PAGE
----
“His parents told me today that all Jake does is study and go try to get his community service hours done,” Tate said. “Jake always felt like he was willing to accept responsibility—it was the proportionality of the penalty imposed on him and him being a relatively minor player [in the vandalism]”, “and we still feel that he’d have a great case.”

Zimmerman, president of his senior class, was on pace to be valedictorian before the March 11 incident. Tate says the student remains in contention for the honor despite being taken out of his classes as part of the punishment.

“Although Jake was fearful about his grades, he reports to me that he’s done better than expected, that his grades have actually gone up. He’s still competitive to be the valedictorian, but we’ll have to see how that comes out with the final numbers,” he said. “Certainly, we wish that he had continued to get instruction in [his Advanced Placement] courses … and he wasn’t able to get that in the alternative school. But you’re talking about an extremely bright kid who has excelled academically for his whole life, and I think Jake has been able to step up to the plate and do as well as you can expect for anybody in that situation.

“We’ll just have to wait and see if that’s enough.”

In the meantime, Tate says he is looking to attending the graduation ceremony to see Zimmerman receive his diploma.

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Del Simmons May 18, 2012 at 05:34 PM
Man, there are a lot of straw men being stood up in these comments. I commend you all on being able to stand them up and knock them right back down with such skill!
CC May 18, 2012 at 05:36 PM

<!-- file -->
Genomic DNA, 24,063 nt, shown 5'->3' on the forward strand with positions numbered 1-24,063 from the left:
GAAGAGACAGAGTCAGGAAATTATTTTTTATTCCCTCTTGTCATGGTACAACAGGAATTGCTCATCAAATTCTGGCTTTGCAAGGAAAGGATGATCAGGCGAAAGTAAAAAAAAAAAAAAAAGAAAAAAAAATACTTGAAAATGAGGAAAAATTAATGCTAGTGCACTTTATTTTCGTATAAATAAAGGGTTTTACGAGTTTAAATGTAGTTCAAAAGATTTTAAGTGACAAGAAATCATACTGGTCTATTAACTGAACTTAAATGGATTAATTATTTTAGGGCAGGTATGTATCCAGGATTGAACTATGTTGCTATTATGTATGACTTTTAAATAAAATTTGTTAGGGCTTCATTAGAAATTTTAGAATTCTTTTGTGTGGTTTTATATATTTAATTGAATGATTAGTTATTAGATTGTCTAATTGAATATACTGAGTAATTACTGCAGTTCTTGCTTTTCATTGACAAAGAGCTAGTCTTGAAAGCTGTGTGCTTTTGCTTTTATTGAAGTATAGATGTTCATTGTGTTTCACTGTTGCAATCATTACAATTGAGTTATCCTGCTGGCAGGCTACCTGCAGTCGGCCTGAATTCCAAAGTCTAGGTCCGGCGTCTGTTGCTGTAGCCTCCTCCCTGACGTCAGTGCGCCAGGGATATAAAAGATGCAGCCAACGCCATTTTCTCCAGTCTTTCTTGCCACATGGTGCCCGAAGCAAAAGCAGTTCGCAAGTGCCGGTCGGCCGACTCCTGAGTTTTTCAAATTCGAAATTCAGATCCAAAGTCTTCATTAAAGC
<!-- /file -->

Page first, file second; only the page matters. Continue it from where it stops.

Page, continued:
Jake wasn't as innocent as everyone has been led to believe. He was still party to a crime and should not have been treated any differently. For being such a bright young man, he along with all of the others involved made a very poor decision. Crimes have consequences.
Del Simmons May 18, 2012 at 05:47 PM
CC, nobody here said he was innocent, that I've seen. You said he shouldn't be treated special, and we all agree. He also shouldn't have been given additional punishments, above and beyond what all the other students received, simply because he spoke in public on the topic and he used the legitimate appeal process to ask the board to reconsider. That is the issue at hand in this legal case. Nobody is saying he should get off any less than the others. The court just ruled he shouldn't be given MORE punishment than everyone else as well.
Rick May 18, 2012 at 06:15 PM
Sorry Del. I don't have access to PACER anymore or Lexis. KJ. I don't feel sorry for the teen. He won. I feel sorry for the other children and parents who have to suffer under rule of dullards with no noticeable understanding of basic precepts of equal protection. Again, you must have scrolled past many of the salient arguments here. It's not the mercy of the tin-pot bureaucrats that worries many of us; it is their judgment.
CC May 18, 2012 at 07:27 PM